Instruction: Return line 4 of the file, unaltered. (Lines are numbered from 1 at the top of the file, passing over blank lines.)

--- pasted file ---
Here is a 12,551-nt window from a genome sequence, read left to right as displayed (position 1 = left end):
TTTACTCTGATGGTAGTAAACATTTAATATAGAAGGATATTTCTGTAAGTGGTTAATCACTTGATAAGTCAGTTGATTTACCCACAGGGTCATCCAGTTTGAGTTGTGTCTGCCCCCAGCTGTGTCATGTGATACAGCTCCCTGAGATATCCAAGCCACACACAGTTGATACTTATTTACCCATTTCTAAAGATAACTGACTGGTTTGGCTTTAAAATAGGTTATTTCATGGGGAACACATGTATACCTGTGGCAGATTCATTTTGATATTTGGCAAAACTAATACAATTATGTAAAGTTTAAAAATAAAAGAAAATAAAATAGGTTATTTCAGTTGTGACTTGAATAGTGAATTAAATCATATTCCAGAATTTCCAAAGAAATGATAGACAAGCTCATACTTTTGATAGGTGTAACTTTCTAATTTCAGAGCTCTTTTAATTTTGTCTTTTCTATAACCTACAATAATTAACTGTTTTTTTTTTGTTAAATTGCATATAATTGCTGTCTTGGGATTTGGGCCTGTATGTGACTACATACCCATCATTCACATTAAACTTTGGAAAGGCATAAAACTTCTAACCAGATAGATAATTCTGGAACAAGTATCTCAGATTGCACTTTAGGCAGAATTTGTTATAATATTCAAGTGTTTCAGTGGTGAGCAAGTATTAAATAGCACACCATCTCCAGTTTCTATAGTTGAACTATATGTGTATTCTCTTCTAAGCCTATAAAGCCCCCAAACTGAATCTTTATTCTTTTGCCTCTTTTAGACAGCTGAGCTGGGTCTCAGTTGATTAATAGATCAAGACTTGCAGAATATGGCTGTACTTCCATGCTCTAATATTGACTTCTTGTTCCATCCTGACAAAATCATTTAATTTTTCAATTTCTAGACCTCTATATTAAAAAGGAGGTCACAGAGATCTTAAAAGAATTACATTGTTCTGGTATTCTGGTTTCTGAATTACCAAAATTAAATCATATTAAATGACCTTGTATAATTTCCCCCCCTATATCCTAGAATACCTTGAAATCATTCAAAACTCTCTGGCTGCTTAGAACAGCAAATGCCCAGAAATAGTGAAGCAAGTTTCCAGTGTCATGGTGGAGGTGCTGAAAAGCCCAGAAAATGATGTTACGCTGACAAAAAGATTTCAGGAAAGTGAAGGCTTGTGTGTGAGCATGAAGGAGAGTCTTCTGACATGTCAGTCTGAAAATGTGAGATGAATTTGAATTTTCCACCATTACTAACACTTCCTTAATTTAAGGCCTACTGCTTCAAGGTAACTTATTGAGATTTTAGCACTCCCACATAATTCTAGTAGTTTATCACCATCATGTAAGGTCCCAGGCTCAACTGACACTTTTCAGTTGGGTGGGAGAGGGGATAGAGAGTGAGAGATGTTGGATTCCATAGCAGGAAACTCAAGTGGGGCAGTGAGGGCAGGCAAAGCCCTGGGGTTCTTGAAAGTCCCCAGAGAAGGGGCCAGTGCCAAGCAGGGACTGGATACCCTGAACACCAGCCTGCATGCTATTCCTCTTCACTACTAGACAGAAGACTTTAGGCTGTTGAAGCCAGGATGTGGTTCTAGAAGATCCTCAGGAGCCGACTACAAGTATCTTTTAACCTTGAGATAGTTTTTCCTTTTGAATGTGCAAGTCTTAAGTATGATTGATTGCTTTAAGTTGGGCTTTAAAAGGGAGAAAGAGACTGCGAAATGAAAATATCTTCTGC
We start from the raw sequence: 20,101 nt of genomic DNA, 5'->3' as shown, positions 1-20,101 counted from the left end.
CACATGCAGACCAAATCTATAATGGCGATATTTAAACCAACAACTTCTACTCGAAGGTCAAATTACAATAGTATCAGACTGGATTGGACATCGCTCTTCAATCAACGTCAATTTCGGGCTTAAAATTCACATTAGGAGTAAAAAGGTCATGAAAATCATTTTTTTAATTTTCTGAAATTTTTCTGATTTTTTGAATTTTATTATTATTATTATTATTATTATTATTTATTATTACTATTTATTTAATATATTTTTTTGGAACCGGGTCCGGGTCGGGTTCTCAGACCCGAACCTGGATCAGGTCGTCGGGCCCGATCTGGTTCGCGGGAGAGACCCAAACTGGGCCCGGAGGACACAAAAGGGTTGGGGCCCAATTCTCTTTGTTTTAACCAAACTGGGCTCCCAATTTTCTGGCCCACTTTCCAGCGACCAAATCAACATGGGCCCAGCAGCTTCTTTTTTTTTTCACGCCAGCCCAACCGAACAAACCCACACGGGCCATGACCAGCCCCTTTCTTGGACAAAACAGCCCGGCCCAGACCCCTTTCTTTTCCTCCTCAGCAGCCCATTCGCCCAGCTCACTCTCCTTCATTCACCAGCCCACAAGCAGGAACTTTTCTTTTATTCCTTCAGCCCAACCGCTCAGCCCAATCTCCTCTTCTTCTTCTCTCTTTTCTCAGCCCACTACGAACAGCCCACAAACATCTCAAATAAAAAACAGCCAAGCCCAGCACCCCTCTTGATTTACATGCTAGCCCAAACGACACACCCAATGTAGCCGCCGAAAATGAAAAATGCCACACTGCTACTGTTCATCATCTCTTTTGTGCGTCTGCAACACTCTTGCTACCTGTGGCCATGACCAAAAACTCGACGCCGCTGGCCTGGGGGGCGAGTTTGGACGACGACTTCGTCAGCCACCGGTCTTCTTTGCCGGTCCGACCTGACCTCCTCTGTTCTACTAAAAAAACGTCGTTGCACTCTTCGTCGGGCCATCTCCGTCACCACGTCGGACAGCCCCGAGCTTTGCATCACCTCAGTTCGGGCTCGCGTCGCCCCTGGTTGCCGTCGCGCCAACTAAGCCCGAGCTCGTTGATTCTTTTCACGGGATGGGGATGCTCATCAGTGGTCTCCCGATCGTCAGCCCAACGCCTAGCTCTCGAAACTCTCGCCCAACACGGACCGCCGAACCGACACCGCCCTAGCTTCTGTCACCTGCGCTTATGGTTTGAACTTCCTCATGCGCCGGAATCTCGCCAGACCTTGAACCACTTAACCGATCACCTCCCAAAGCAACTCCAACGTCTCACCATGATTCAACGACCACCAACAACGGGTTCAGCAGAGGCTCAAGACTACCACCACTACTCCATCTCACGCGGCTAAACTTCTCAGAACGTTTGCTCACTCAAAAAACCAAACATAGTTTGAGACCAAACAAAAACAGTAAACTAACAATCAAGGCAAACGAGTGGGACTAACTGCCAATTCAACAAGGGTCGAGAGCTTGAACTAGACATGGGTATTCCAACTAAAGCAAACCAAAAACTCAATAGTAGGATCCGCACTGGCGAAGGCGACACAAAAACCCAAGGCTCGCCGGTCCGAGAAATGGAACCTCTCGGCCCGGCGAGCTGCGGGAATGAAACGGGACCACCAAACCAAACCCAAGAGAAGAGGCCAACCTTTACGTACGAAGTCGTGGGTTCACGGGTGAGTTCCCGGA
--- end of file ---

CACATGCAGACCAAATCTATAATGGCGATATTTAAACCAACAACTTCTACTCGAAGGTCAAATTACAATAGTATCAGACTGGATTGGACATCGCTCTTCAATCAACGTCAATTTCGGGCTTAAAATTCACATTAGGAGTAAAAAGGTCATGAAAATCATTTTTTTAATTTTCTGAAATTTTTCTGATTTTTTGAATTTTATTATTATTATTATTATTATTATTATTTATTATTACTATTTATTTAATATATTTTTTTGGAACCGGGTCCGGGTCGGGTTCTCAGACCCGAACCTGGATCAGGTCGTCGGGCCCGATCTGGTTCGCGGGAGAGACCCAAACTGGGCCCGGAGGACACAAAAGGGTTGGGGCCCAATTCTCTTTGTTTTAACCAAACTGGGCTCCCAATTTTCTGGCCCACTTTCCAGCGACCAAATCAACATGGGCCCAGCAGCTTCTTTTTTTTTTCACGCCAGCCCAACCGAACAAACCCACACGGGCCATGACCAGCCCCTTTCTTGGACAAAACAGCCCGGCCCAGACCCCTTTCTTTTCCTCCTCAGCAGCCCATTCGCCCAGCTCACTCTCCTTCATTCACCAGCCCACAAGCAGGAACTTTTCTTTTATTCCTTCAGCCCAACCGCTCAGCCCAATCTCCTCTTCTTCTTCTCTCTTTTCTCAGCCCACTACGAACAGCCCACAAACATCTCAAATAAAAAACAGCCAAGCCCAGCACCCCTCTTGATTTACATGCTAGCCCAAACGACACACCCAATGTAGCCGCCGAAAATGAAAAATGCCACACTGCTACTGTTCATCATCTCTTTTGTGCGTCTGCAACACTCTTGCTACCTGTGGCCATGACCAAAAACTCGACGCCGCTGGCCTGGGGGGCGAGTTTGGACGACGACTTCGTCAGCCACCGGTCTTCTTTGCCGGTCCGACCTGACCTCCTCTGTTCTACTAAAAAAACGTCGTTGCACTCTTCGTCGGGCCATCTCCGTCACCACGTCGGACAGCCCCGAGCTTTGCATCACCTCAGTTCGGGCTCGCGTCGCCCCTGGTTGCCGTCGCGCCAACTAAGCCCGAGCTCGTTGATTCTTTTCACGGGATGGGGATGCTCATCAGTGGTCTCCCGATCGTCAGCCCAACGCCTAGCTCTCGAAACTCTCGCCCAACACGGACCGCCGAACCGACACCGCCCTAGCTTCTGTCACCTGCGCTTATGGTTTGAACTTCCTCATGCGCCGGAATCTCGCCAGACCTTGAACCACTTAACCGATCACCTCCCAAAGCAACTCCAACGTCTCACCATGATTCAACGACCACCAACAACGGGTTCAGCAGAGGCTCAAGACTACCACCACTACTCCATCTCACGCGGCTAAACTTCTCAGAACGTTTGCTCACTCAAAAAACCAAACATAGTTTGAGACCAAACAAAAACAGTAAACTAACAATCAAGGCAAACGAGTGGGACTAACTGCCAATTCAACAAGGGTCGAGAGCTTGAACTAGACATGGGTATTCCAACTAAAGCAAACCAAAAACTCAATAGTAGGATCCGCACTGGCGAAGGCGACACAAAAACCCAAGGCTCGCCGGTCCGAGAAATGGAACCTCTCGGCCCGGCGAGCTGCGGGAATGAAACGGGACCACCAAACCAAACCCAAGAGAAGAGGCCAACCTTTACGTACGAAGTCGTGGGTTCACGGGTGAGTTCCCGGA